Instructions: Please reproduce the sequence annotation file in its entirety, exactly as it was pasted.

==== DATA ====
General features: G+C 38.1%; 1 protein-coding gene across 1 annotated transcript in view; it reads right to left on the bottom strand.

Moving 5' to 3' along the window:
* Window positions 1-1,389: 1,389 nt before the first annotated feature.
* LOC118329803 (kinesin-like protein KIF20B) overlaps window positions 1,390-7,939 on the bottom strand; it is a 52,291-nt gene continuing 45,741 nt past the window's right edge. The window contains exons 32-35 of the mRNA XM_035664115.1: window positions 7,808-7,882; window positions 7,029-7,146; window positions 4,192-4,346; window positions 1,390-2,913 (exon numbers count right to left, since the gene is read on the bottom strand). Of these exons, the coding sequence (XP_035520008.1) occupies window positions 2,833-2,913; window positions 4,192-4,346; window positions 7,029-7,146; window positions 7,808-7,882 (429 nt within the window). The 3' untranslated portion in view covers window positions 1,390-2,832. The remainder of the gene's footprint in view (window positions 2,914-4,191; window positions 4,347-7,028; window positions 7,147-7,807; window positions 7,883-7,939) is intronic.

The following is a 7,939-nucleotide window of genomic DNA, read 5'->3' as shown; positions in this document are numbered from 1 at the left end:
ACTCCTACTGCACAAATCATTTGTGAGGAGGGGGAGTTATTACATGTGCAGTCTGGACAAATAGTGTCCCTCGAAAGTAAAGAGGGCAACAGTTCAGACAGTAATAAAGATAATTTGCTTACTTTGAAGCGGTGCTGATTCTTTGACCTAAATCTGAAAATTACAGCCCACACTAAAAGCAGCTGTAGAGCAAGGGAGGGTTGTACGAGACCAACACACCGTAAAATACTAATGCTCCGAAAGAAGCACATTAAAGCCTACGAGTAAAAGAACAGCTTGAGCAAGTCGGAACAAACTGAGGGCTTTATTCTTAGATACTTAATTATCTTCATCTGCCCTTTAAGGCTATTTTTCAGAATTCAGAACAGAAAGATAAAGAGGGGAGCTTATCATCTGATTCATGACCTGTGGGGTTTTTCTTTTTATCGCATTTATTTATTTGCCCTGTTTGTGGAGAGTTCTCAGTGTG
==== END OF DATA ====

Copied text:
General features: G+C 38.1%; 1 protein-coding gene across 1 annotated transcript in view; it reads right to left on the bottom strand.

Moving 5' to 3' along the window:
* Window positions 1-1,389: 1,389 nt before the first annotated feature.
* LOC118329803 (kinesin-like protein KIF20B) overlaps window positions 1,390-7,939 on the bottom strand; it is a 52,291-nt gene continuing 45,741 nt past the window's right edge. The window contains exons 32-35 of the mRNA XM_035664115.1: window positions 7,808-7,882; window positions 7,029-7,146; window positions 4,192-4,346; window positions 1,390-2,913 (exon numbers count right to left, since the gene is read on the bottom strand). Of these exons, the coding sequence (XP_035520008.1) occupies window positions 2,833-2,913; window positions 4,192-4,346; window positions 7,029-7,146; window positions 7,808-7,882 (429 nt within the window). The 3' untranslated portion in view covers window positions 1,390-2,832. The remainder of the gene's footprint in view (window positions 2,914-4,191; window positions 4,347-7,028; window positions 7,147-7,807; window positions 7,883-7,939) is intronic.

The following is a 7,939-nucleotide window of genomic DNA, read 5'->3' as shown; positions in this document are numbered from 1 at the left end:
ACTCCTACTGCACAAATCATTTGTGAGGAGGGGGAGTTATTACATGTGCAGTCTGGACAAATAGTGTCCCTCGAAAGTAAAGAGGGCAACAGTTCAGACAGTAATAAAGATAATTTGCTTACTTTGAAGCGGTGCTGATTCTTTGACCTAAATCTGAAAATTACAGCCCACACTAAAAGCAGCTGTAGAGCAAGGGAGGGTTGTACGAGACCAACACACCGTAAAATACTAATGCTCCGAAAGAAGCACATTAAAGCCTACGAGTAAAAGAACAGCTTGAGCAAGTCGGAACAAACTGAGGGCTTTATTCTTAGATACTTAATTATCTTCATCTGCCCTTTAAGGCTATTTTTCAGAATTCAGAACAGAAAGATAAAGAGGGGAGCTTATCATCTGATTCATGACCTGTGGGGTTTTTCTTTTTATCGCATTTATTTATTTGCCCTGTTTGTGGAGAGTTCTCAGTGTG